Want to explain some hard-to-grasp statistic? Compare it to something people already know.
The website Gawker has a item today called “How to create a shocking statistic.”
They point out a recent story in the LA Times which reported that each year more Americans now die due to prescription drug overdoses than from car crashes.
Gawker, incorrectly in our view, calls the comparison a “false statistical hook,” since they say there is no connection between the 37,485 people who died in 2009 (the most recent year where stats were available) from prescription overdoses and those who died in car wrecks.
The connection is that most people have some sense that a ton of people die from car crashes. They couldn’t give you a number — but they know it is a lot. So when you tell them that prescription drug overdose deaths outnumber that amount — they think to themselves: “Wow…that is a lot.” That was the impact the reporter was hoping to achieve.
You don’t have to use morbid statistics like deaths to make a point. Last week a news story compared the amount of rain that fell in the Northeast to how much water it would take to fill Yankee Stadium to the brim X thousand times.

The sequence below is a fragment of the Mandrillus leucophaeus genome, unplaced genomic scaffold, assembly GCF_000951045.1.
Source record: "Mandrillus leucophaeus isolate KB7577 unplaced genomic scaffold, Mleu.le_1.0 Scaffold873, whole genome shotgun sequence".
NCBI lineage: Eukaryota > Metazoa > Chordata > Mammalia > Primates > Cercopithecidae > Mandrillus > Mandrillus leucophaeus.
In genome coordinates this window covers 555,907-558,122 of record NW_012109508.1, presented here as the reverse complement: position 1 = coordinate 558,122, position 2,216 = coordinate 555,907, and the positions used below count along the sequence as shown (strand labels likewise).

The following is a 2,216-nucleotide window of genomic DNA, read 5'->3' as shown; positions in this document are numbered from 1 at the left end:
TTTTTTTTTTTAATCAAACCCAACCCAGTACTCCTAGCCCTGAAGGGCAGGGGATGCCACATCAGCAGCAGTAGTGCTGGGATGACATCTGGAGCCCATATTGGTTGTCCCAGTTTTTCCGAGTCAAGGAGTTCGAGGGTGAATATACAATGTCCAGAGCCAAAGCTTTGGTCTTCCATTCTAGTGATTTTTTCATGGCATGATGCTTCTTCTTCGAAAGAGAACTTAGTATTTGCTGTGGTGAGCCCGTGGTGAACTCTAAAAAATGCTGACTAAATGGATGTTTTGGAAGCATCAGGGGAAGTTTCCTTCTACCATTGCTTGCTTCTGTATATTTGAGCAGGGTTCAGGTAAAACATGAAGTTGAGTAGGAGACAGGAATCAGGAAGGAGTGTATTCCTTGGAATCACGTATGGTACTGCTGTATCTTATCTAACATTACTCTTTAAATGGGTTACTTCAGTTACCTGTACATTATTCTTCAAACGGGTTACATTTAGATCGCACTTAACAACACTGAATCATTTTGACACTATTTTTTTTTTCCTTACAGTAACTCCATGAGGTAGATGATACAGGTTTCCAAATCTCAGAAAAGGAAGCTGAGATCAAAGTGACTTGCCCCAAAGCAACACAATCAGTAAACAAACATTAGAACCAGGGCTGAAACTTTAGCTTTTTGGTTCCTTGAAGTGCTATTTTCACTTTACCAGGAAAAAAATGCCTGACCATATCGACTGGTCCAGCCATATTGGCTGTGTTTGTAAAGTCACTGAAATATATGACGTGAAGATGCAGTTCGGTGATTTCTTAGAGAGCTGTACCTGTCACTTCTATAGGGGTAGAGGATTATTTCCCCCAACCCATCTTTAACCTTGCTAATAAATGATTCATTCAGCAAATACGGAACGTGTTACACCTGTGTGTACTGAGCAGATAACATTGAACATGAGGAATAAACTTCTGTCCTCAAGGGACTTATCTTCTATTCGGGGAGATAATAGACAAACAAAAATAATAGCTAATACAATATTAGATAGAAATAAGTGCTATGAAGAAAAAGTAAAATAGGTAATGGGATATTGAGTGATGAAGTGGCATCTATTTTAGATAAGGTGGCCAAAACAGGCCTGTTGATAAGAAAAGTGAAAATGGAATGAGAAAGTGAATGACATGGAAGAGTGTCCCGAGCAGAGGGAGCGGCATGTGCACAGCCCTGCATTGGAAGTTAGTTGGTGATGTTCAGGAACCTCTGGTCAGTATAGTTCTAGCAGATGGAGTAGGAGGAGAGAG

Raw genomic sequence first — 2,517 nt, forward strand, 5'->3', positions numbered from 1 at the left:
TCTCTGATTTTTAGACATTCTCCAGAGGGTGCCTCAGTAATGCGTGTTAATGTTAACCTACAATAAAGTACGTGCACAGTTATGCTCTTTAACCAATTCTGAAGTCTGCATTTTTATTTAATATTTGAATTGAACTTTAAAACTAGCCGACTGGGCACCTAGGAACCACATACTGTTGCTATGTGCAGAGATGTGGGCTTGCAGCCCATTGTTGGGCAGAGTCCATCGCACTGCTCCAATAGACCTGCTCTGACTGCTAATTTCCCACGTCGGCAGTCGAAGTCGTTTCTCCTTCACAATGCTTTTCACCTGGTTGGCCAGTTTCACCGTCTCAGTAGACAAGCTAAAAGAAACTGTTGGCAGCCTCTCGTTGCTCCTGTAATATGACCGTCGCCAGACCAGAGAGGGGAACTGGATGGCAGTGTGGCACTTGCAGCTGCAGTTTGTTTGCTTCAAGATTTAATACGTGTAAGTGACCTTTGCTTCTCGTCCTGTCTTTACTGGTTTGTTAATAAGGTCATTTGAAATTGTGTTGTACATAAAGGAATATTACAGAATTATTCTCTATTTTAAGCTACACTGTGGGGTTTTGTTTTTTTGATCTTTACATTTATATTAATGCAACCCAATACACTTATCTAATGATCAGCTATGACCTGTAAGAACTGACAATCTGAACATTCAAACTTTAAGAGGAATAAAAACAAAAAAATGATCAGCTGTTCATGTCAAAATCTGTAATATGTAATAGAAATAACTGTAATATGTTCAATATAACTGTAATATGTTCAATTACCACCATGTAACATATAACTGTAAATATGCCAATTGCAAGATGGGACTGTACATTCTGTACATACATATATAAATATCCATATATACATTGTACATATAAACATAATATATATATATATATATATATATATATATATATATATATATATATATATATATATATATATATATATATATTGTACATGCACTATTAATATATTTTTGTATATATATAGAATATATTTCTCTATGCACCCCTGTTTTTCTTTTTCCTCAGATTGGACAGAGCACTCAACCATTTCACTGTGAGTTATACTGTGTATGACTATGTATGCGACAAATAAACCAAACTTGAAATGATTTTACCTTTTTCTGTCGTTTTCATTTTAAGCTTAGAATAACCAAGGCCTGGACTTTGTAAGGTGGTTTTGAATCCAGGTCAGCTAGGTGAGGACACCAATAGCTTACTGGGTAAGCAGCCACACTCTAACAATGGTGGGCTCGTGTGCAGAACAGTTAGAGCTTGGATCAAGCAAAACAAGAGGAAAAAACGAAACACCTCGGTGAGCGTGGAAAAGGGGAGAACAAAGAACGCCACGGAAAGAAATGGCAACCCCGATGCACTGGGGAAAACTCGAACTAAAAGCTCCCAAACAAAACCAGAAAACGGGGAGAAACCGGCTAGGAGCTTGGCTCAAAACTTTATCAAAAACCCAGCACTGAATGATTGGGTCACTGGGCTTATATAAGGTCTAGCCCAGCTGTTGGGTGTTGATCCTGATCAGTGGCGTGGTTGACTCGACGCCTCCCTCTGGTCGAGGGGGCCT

We don’t know how much rain it would take to top off the stadium in the Bronx…but the image clearly evokes a sense of “Man, that is a lot of water.”
Just today, when describing the U.S. tax laws President Obama said that the tax code is over 10,000 pages long. Well, how big is that? He went on to say if you stacked up the regulations on the floor they would reach over five feet high. That is an image you can understand.
So if you are doing a media interview and need to convey a large numerical concept — find some unique and colorful way to express that figure by using a unit of measure that readers and viewers can get a grip on.
By the way, the 15-Seconds blog is coming up on its 500th post. These posts, if printed out and laid end to end, would be as long as the Washington Monument is tall.